I'll fall for you soon enough
[Rosvolio, also on ao3]
Benvolio knew but very little about his soon-to-be wife. But one thing he did know was this: she was a proud woman, and asking did not come easily to her.
So when Rosaline Capulet asked something of him, he listened.
Rosaline had stayed sullenly quiet on most matters concerning their impending marriage, mostly speaking up on aspects that concerned her sister in some way. Whenever they met with a variety of representatives of both their houses to plan this practical aspect of the ceremony or that, she seemed wholly disinterested in the topic, and only reluctantly involved herself if pressed to do so.
But when her uncle brought her to the Montagues’ family seat for one such afternoon of planning, her usual withdrawn behaviour seemed tinted with uncharacteristic trepidation, and when Benvolio offered his arm to lead her up the stairs, her grip was far too tight to be considered proper on a woman who had been raised a lady.
At first, he only took note of her distraction to escape the boredom of listening to their uncles try to outdo each other with tales of their business acumen. But the longer Benvolio watched his betrothed, the more intrigued he became.
All morning, Benvolio kept finding proof that something was wrong with Rosaline. She seemed tense, skittish, barely managed to stay in her seat as her eyes frantically dashed around the room, jumping from one lower member of his house to the next. She tried to hide it, of course, not one to easily bare her vulnerabilities, but when the gates opened downstairs to let in a whole group of Montague men, freshly returned from a ride out with their horses, she actually flinched at the sound of their boisterous laughter, and her already strenuous grip on her cup of sweetened wine tightened even more.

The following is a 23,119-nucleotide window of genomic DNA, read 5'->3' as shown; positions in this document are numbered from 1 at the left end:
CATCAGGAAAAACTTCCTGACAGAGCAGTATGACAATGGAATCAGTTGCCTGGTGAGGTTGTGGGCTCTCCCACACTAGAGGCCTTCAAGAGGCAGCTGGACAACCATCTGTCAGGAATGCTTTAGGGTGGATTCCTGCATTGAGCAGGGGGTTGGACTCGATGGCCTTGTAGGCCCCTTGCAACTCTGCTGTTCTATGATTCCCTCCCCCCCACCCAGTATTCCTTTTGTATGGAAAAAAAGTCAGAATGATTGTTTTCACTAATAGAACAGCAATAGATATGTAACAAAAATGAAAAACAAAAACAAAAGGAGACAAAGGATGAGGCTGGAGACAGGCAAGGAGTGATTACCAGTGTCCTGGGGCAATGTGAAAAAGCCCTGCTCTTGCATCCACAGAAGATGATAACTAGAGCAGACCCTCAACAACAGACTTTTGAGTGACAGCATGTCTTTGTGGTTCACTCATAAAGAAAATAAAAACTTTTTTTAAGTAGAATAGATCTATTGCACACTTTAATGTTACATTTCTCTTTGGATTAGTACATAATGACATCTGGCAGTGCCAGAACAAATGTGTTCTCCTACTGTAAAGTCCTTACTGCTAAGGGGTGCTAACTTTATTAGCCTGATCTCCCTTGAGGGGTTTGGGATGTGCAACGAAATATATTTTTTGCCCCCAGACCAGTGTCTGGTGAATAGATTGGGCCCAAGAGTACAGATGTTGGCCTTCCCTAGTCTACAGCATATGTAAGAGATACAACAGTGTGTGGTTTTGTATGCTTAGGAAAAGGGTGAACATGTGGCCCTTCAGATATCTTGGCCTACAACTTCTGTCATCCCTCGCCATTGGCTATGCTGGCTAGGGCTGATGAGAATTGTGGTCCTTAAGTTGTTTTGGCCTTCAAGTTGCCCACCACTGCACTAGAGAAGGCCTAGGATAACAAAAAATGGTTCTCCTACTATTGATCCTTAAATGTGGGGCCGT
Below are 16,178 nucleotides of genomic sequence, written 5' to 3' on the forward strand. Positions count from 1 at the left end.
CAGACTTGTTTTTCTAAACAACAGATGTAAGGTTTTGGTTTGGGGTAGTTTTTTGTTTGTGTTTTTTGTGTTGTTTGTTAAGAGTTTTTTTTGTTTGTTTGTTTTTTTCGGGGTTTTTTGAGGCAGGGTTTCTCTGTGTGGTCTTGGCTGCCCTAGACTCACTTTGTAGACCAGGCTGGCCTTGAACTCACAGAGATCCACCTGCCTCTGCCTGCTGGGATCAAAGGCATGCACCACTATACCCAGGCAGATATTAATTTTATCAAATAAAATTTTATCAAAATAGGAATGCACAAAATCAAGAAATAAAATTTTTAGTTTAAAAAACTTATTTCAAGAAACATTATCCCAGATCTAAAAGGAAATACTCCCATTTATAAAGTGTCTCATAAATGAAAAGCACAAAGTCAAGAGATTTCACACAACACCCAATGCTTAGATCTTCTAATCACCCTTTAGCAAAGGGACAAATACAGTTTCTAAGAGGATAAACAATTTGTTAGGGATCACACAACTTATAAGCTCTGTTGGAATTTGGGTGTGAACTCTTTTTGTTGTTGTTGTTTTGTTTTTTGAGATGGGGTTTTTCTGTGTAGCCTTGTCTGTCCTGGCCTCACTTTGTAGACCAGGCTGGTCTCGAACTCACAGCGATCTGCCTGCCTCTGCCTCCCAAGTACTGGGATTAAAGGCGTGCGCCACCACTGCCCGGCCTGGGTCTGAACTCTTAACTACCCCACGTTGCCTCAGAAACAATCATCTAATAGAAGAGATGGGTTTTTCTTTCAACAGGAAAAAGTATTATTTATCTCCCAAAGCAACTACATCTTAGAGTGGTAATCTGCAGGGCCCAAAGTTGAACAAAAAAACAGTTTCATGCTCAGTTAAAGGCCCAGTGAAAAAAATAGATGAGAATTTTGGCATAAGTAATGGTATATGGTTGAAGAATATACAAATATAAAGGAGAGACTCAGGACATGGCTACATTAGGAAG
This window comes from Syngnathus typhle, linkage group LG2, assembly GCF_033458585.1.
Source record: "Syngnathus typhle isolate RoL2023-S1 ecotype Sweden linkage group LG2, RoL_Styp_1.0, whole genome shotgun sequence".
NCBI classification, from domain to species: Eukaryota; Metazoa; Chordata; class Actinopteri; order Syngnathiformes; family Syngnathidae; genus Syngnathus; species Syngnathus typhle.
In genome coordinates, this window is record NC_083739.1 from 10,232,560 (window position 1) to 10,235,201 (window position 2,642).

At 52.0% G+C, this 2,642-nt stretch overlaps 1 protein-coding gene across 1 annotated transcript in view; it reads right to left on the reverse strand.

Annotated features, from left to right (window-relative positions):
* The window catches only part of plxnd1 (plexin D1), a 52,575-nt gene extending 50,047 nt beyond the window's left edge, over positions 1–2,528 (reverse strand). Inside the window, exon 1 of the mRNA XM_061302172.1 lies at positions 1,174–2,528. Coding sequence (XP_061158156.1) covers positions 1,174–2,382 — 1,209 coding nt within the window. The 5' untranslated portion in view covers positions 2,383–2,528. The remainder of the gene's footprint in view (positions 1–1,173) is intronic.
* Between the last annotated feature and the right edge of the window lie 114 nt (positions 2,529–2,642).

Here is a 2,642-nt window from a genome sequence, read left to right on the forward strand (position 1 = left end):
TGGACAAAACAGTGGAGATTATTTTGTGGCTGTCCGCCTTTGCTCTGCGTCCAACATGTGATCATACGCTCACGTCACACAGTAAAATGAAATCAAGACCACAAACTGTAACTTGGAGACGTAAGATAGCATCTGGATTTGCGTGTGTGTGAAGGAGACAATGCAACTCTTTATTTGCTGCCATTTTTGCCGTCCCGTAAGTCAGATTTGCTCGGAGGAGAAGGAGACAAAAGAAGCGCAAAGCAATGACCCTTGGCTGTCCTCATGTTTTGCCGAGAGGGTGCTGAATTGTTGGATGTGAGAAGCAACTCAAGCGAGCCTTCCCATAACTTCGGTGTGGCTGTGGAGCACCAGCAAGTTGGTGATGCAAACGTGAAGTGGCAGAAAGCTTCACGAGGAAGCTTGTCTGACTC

It was only once the heads of their two houses had declared it time for a break that he found out what was behind her sullen mood.
After a light luncheon, Lord Montague invited them all to come see the new statue gallery recently installed in the inner courtyard, one of the largest and finest collections of contemporary art in the city. His uncle’s claim, though no doubt stated mostly for Lord Capulet’s benefit, was true, Benvolio knew: The gallery boasted statues by the most talented and original artists of the day, and Benvolio, the only one in the family with an eye for the arts, had made sure they were arranged in such a way as to best display their individual beauty.
It was this part of the house they were headed to now, and with Lord Montague busy watching Lord Capulet for signs of displeasure at being thus upstaged, and Lord Capulet determined not to show any such sign, it was easy enough to pull his bride away from the central aisle and towards a small stone bench set between two statues.
“You are unusually quiet this morning, Capulet.“
They had gradually come to be on friendlier terms, but not so much as to make him actually call her by her given name - though the privilege would by rights be his, since they had been engaged for some weeks now. He had, he thought, made a valiant effort to hate her, as the bloody tradition of their families and his own bruised pride demanded. For a brief moment after Romeo’s death, he had even attempted to blame her for it somehow - but then, he was just as much to blame for the tragedy that had ripped away their houses’ heirs.
But Benvolio had never been a man to whom hatred and resentment came easily, and smart, headstrong Rosaline was a difficult woman to hate. He may bristle at the way she turned up her nose at him, may feel the urge to take her down a peg or two with a well-aimed barb from time to time. But now, two months into their engagement, he only antagonized her for sport, and his jabs were merely meant to sting, not wound.
Now, Rosaline showed once more that candidness he had admired, even envied in her before: She neither tried to evade his question nor to deny his observation, but came straight out with her answer.
“I have a favour to ask of you.“